The best part about yoga, for me, is shavasana.
All the hard work is done and you get to soak in all that goodness. If you haven’t done yoga or experienced shavasana, it’s literally just laying down, eyes closed, while the magical yoga teacher fills your ears with delightful inspiring messages, or plays calming music. Some teachers even come by with essential oil and give you a head massage.
The picture above is a beautiful depiction of it. It shows the importance of rest as if it were akin to nature. It’s like working hard in the garden on your body and then allowing yourself the freedom of taking a break; giving the sun and birds and butterflies a chance to play their role in keeping this garden that is your body flourishing and healthy. It reminds us that in order to reap the benefits of our hard work, we must also learn to rest.
Yet somehow, simply learning to rest after a lot of output has been a challenging concept for me to learn. Mostly because I always believed that constantly doing something meant being productive which meant being worthy of love/success/etc. I’m also very often swept up in a cycle of “must do this NOW!” or “what if this horrible thing happens?!” type thoughts. It’s difficult to restrain myself from reacting to them. Sometimes it feels as if I’m being toppled over by a massive wave of thoughts. I’m only now finally starting to get the hang of diving underneath the wave of anxiety and watching it crumble a few inches from my face.
I remember about a year ago, I actually believed I didn’t even have enough time for a 4-minute shavasana after yoga. I saw no point in laying there unproductively, I mean I already finished my workout and now I had things I needed to do! Eventually, after leaving class early a few times, I noticed the teacher watching me as I mouthed sorry and left the room. I thought she may have been offended so the next class I approached her and told her, “I love your class by the way, I just don’t feel like I need to stay for shavasana. I hope you aren’t offended when I leave.” She looked at me with a bit of concern, “it’s okay, do what you need, but I really do recommend staying for shavasana. I think it’s actually the most important part of the practice.”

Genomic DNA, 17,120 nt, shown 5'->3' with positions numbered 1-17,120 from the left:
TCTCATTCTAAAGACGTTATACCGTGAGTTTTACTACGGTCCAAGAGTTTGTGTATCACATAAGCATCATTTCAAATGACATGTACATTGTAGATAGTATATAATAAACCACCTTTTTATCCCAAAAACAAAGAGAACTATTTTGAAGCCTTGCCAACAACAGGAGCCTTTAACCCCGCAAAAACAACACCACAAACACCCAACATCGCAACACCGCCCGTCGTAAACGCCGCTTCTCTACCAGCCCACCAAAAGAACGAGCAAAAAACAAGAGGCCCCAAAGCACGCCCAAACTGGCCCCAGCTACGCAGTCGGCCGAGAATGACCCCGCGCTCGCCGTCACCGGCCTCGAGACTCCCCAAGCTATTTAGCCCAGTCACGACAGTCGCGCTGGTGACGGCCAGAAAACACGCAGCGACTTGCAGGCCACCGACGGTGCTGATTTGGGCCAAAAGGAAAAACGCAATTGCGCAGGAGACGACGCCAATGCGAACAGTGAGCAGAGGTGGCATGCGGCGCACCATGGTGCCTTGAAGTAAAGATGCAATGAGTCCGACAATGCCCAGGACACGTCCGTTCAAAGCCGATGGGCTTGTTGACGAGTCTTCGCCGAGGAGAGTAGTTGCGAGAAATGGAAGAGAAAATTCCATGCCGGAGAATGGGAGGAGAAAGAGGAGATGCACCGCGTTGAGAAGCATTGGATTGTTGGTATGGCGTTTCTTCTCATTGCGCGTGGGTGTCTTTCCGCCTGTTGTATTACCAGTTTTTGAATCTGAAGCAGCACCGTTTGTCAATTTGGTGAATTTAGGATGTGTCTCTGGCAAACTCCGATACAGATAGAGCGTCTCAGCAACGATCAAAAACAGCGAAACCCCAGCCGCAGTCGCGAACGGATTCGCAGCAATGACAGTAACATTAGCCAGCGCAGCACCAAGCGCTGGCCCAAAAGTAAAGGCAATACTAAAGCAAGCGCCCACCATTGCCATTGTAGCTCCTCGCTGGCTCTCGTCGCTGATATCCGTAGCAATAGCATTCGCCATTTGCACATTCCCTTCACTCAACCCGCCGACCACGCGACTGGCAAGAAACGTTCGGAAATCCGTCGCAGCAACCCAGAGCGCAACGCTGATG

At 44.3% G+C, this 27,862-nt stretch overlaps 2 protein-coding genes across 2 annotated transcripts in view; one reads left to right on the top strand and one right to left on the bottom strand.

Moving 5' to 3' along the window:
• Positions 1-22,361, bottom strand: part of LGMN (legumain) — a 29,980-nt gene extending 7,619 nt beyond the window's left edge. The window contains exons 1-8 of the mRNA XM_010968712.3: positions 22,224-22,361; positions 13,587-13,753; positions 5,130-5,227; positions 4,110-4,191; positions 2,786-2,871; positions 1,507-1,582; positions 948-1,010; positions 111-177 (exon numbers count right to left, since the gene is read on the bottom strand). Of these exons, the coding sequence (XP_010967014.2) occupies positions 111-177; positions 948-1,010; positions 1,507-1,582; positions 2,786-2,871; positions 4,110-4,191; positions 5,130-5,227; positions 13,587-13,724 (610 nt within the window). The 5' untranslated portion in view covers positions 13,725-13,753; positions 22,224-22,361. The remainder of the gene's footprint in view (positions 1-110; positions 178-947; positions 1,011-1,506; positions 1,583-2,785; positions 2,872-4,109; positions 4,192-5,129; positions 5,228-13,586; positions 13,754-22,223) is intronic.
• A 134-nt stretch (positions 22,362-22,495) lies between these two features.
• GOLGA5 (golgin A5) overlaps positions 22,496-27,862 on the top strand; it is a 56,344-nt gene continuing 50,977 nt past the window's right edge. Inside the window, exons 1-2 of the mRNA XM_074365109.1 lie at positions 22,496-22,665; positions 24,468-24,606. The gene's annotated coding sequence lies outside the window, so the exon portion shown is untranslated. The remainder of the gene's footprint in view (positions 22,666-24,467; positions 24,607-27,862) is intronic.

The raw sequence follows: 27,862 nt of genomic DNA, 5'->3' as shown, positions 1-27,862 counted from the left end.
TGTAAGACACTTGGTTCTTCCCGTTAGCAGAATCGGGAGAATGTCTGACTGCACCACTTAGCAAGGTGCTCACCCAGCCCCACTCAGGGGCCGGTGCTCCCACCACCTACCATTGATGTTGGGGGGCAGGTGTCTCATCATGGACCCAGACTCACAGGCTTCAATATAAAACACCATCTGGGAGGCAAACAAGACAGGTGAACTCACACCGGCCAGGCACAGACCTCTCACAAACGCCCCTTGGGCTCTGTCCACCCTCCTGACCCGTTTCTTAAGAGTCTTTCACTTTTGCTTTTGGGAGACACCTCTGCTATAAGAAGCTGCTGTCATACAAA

Now, it is my favorite, and I would never dare to leave before the best part. That’s like refusing dessert!
It feels like a loving act towards myself to bring meditation and mindfulness in my daily life. Whenever I do, I can feel anxious thoughts separate from me like oil in water. It’s definitely a work in progress though and I need to continuously check in, calm down and carve out time for it. Similar to going to the gym.
These songs feel like a whimsical ribbon hypnotising my mind into peace and calm. You can find all the rest of them on my Spotify playlist called “let me Shavasana”.
1. Ong Namo, Snatam Kaur
This is my all-time favourite. Whenever I feel overwhelmed, this song will put me at instantaneous ease. It feels like a floating blog of compassion, love, and lightness. I am thankful it exists and hope the positive effects never fade!
2. Tabla Breath, Benjy Wertheimer
This song is so cool, my imagination takes me on a journey in a jungle with drums and incense. I feel like I’m lurking amidst a new found culture, a group of people and a way of life that strips away anything I’ve ever known. It feels a river of freedom, creativity, connection, and stimulation.
3. Campfire, Alex Somers
This song feels it’s churning all my emotions to the surface and forcing them outside of my body. If you feel emotionally stuck, I guarantee that this song will unclog those emotions for you and leave you in tears. It’s a beautiful kind of musical relief.
4. Electra – Airstream
Oh my good heavens. This song is similar to that famous Moby song from the Beach, which is also crazy relaxing. But this one has no image to identify it with other than my own imagination. It feels like a diffusion into warmth, like slowly entering warm ocean water that feels almost the same temperature as your body.
5. Ólafur Arnalds – Only The Winds
Sometimes you just need a little bit Icelandic shavasana to seep into your conscious and make you feel the much-needed introversion that comes along with the cold and isolated winters. It feels like a journey, a month of one’s life. The wins, the losses, the triumphs.